Very, very great advice. We need to find out who we ARE at this stage of the game before plunging into a new relationship.

Be single for a bit before putting ourselves out there…

And awesome for Single Mama for doing so and eventually meeting her man1


Laura November 10, 2009 at 1:03 am

I also wanted to say (and I hope that it is noted) how much this blog has meant to me over the last nine months. I spent a long time lurking and a long time trying to fight off the fear of becoming a single mother. This blog and all of its comments didn’t make it easier but it has helped me feel like there is a community that has each other’s backs and who are strong and committed and beautiful even on the darkest and bleakest days. Considering that this post is about having strength, I think that knowing there is a community out there that is actually global is strength giving and humbling at the same time. So I thank mssinglemama and to all of the people who post, from the bottom of my heart.


Kim November 10, 2009 at 11:29 am

I do it by focusing on the goal. The goal right now is to raise a happy, healthy young boy. I work full time to pay bills. I go to school online part time to get a better education, so I can look at my son and tell him that education is important do it while you are young and before you start a family. I aslo had to come to realize that families are what you make it. A family doesn’t have to involve a mother/father, a great family has to have love. A mommy and son is a perfect family to me~!

I just try to enjoy and remember the things I can. If if forget something try not to be so hard on myself. Realize that this is only one chapter in both of our lives.


Kathy November 10, 2009 at 11:55 am

I work at a job that I really don’t enjoy…

But, it pays me well and I only work 4 miles from my house and my son’s school. The peace-of-mind of having a stable job and close proximity is worth WAY more than me “enjoying” my job right now!


Elise November 11, 2009 at 1:22 pm

Wow. I feel so overwhelmed after reading all of these post. It makes me feel like I am not the only one that is going through so much all at once and having to make it work somehow. My Ex and I split a year ago, it has been and still is hard taking care of my son as well as myself. There were many times I really didn’t think we were going to pull through but we did. We lived with my parents for 4 months, I didn’t have a job or any source of income and it seemed impossible to even go to job interviews. I did not have a babysitter nor the money to pay for a daycare. After 4 months I managed to find a decent full time job with benefits, it doesn’t pay all the bills but it takes care of the ones we need. Still now I do not recieve child support and even though I fight for it with my expensive lawyer, my ex seems to find ways around it. We make it through the days and I just have to remind myself each day that even though life is hard we have each other and that’s all we need to be happy most days. I’m starting now to get over the feeling of being a failure for my son and not keeping my family together. I have started dating recently and his support is very helpful, I haven’t told him much about my divorce and he still hasn’t been around my son after a few months but it’s nice having someone around.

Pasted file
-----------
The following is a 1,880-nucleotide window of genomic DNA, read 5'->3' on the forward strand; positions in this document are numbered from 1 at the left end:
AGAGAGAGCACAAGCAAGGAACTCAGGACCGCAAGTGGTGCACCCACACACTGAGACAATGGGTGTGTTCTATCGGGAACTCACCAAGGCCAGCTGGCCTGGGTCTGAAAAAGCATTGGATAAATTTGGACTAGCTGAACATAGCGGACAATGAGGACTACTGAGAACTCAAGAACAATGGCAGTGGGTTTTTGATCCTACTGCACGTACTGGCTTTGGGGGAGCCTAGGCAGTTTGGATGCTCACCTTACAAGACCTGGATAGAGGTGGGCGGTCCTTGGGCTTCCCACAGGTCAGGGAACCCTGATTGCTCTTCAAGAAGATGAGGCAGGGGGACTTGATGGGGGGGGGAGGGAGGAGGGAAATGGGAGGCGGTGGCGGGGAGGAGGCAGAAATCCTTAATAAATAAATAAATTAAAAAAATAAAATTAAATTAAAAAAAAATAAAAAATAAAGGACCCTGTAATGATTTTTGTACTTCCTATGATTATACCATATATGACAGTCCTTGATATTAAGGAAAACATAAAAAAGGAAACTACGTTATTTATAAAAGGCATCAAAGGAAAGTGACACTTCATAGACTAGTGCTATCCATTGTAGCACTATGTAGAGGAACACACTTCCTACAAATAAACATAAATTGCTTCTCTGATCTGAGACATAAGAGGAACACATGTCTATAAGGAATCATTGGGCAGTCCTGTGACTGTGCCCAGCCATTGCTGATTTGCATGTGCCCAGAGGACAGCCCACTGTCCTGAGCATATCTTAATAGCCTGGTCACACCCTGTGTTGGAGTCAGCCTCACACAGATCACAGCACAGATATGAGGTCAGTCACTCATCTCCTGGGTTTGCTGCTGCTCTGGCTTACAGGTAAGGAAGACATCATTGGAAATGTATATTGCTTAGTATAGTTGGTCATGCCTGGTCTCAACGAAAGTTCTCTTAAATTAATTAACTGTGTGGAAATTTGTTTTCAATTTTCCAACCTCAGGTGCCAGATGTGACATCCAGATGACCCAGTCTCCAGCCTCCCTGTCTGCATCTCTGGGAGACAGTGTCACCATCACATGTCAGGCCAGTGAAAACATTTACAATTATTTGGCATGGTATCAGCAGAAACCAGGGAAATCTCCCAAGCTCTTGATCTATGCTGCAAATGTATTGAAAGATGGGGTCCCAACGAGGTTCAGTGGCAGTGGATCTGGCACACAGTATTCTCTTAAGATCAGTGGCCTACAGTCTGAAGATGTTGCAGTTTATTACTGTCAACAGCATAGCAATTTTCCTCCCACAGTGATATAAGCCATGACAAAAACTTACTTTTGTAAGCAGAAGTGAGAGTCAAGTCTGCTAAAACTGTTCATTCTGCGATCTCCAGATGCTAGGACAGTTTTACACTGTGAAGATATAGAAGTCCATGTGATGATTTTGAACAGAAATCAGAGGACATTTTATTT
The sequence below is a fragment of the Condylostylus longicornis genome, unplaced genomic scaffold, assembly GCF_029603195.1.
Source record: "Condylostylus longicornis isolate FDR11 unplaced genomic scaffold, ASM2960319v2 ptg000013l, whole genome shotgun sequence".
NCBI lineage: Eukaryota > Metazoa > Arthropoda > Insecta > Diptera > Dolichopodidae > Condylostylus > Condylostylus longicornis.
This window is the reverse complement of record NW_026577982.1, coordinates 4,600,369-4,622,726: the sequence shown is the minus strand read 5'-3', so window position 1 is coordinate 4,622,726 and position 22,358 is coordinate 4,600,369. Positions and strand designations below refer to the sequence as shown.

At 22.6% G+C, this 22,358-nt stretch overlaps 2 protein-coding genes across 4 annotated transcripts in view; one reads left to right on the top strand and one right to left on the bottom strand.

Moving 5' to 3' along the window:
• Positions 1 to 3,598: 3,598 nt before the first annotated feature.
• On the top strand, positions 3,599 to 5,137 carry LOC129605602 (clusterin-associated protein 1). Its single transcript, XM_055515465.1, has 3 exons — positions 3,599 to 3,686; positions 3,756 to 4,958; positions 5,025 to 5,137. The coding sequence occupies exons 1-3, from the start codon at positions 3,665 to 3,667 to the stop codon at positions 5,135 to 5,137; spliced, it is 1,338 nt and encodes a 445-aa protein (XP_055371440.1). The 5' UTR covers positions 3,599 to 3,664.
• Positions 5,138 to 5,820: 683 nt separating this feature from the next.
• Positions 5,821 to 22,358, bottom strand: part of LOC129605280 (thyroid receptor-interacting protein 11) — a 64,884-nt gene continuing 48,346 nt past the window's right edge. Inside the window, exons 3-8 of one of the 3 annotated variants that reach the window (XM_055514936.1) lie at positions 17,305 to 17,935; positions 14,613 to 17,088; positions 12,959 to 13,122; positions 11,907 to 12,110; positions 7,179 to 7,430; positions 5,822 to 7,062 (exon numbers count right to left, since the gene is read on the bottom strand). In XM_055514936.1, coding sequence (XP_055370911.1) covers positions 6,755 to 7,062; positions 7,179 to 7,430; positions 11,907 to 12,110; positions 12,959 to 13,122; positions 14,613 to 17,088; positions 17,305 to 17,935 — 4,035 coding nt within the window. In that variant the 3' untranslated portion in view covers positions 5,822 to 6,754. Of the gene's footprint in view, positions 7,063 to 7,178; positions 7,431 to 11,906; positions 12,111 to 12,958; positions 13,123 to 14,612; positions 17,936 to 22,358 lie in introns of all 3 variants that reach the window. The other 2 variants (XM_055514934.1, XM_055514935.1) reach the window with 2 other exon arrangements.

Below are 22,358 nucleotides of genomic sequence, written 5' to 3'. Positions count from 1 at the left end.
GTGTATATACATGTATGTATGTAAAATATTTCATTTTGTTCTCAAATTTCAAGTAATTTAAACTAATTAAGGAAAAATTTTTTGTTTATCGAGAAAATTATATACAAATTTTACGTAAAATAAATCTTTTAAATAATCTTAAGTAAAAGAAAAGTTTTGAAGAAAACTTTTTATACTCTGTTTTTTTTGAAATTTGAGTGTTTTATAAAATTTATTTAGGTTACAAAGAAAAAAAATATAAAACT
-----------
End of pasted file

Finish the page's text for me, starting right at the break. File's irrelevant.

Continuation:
Stac November 11, 2009 at 2:28 pm

I recently told a new young single mom who asked how I manage: “I manage because I have to.” There is no other option. I currently get child support, but I’ve learned to never count on it. It’s all dependent on his employment status. But I always tell myself…you can’t get blood from a stone.


AK November 20, 2009 at 9:40 am

These are an inspiration yet I”m still afraid. I work full time, have a 10 mo old son, and I’m trying to get the nerve to divorce someone who is being more erratic, stressed, and constantly threatening to take my son away from me. My mother has about 3 months to live. My father is in his own world of denial and “oh it can’t be that bad. Just tell him off.” I need some support, advice, strength. If anyone can give it, please email me. I’m scared of pulling the trigger knowing the hell this custody battle will be. But I can’t have this environment for my son. He’s my whole world.


AK November 20, 2009 at 9:48 am

sorry I thought my email would be included


b November 28, 2009 at 9:04 pm

how do i work it?
i work my butt off at work — don’t take a lunch break so i can leave early so my kid can have a 9-hour day instead of a 10 hour day; i leave a lot of non perishable, non junk food stuff in the car so my kid can have food as soon as we see each other, because they pretty much starve them after lunch time; and the house is rarely (ever?) fully clean, i.e., we skimp on certain things to have quality time together. i make doing homework a priority and we do it in that 90 minutes we have, between the end of day care and time to get ready for bed. and there is **no help** here — the father lives 400 miles away, no family, any help is paid for (we can afford 4 hours a week). the boyfriend just up and left, too much stress, and if he is too wimpy to handle it after only a year, then he mustn’t have what it takes. And that’s what I tell myself when I’m feeling really low — I did it myself, new job, new house, made this gorgeous child, left the man, and still look good (though I am often surprised by what i see in the mirror, meaning that surviving some of the crud didn’t leave me decrepit and hobbled!). So: skimp on housework, focus on what’s important, and coach yourself when all else fails.
and yes, i string a few extra dollars here:


Leave a Comment